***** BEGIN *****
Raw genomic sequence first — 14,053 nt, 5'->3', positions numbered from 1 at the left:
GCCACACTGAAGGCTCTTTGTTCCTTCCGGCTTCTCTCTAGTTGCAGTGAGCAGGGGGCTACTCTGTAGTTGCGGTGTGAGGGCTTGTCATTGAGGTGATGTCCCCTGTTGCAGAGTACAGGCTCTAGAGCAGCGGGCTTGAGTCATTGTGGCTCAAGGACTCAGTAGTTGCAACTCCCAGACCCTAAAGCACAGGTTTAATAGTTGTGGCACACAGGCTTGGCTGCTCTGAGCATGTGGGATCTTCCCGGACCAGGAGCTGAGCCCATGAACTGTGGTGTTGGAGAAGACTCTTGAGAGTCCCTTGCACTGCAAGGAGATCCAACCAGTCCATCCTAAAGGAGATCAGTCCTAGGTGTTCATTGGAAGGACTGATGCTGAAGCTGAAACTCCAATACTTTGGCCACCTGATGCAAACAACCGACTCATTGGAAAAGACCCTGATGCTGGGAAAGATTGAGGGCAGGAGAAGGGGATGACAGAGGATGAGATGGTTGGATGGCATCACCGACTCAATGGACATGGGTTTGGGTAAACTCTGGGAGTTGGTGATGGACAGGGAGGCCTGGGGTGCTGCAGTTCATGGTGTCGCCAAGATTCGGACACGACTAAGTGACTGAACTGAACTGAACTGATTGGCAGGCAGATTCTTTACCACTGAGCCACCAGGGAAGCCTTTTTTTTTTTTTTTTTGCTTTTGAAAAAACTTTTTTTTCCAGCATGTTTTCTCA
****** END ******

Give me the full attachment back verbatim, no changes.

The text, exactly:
Raw genomic sequence first — 14,053 nt, 5'->3', positions numbered from 1 at the left:
GCCACACTGAAGGCTCTTTGTTCCTTCCGGCTTCTCTCTAGTTGCAGTGAGCAGGGGGCTACTCTGTAGTTGCGGTGTGAGGGCTTGTCATTGAGGTGATGTCCCCTGTTGCAGAGTACAGGCTCTAGAGCAGCGGGCTTGAGTCATTGTGGCTCAAGGACTCAGTAGTTGCAACTCCCAGACCCTAAAGCACAGGTTTAATAGTTGTGGCACACAGGCTTGGCTGCTCTGAGCATGTGGGATCTTCCCGGACCAGGAGCTGAGCCCATGAACTGTGGTGTTGGAGAAGACTCTTGAGAGTCCCTTGCACTGCAAGGAGATCCAACCAGTCCATCCTAAAGGAGATCAGTCCTAGGTGTTCATTGGAAGGACTGATGCTGAAGCTGAAACTCCAATACTTTGGCCACCTGATGCAAACAACCGACTCATTGGAAAAGACCCTGATGCTGGGAAAGATTGAGGGCAGGAGAAGGGGATGACAGAGGATGAGATGGTTGGATGGCATCACCGACTCAATGGACATGGGTTTGGGTAAACTCTGGGAGTTGGTGATGGACAGGGAGGCCTGGGGTGCTGCAGTTCATGGTGTCGCCAAGATTCGGACACGACTAAGTGACTGAACTGAACTGAACTGATTGGCAGGCAGATTCTTTACCACTGAGCCACCAGGGAAGCCTTTTTTTTTTTTTTTTTGCTTTTGAAAAAACTTTTTTTTCCAGCATGTTTTCTCA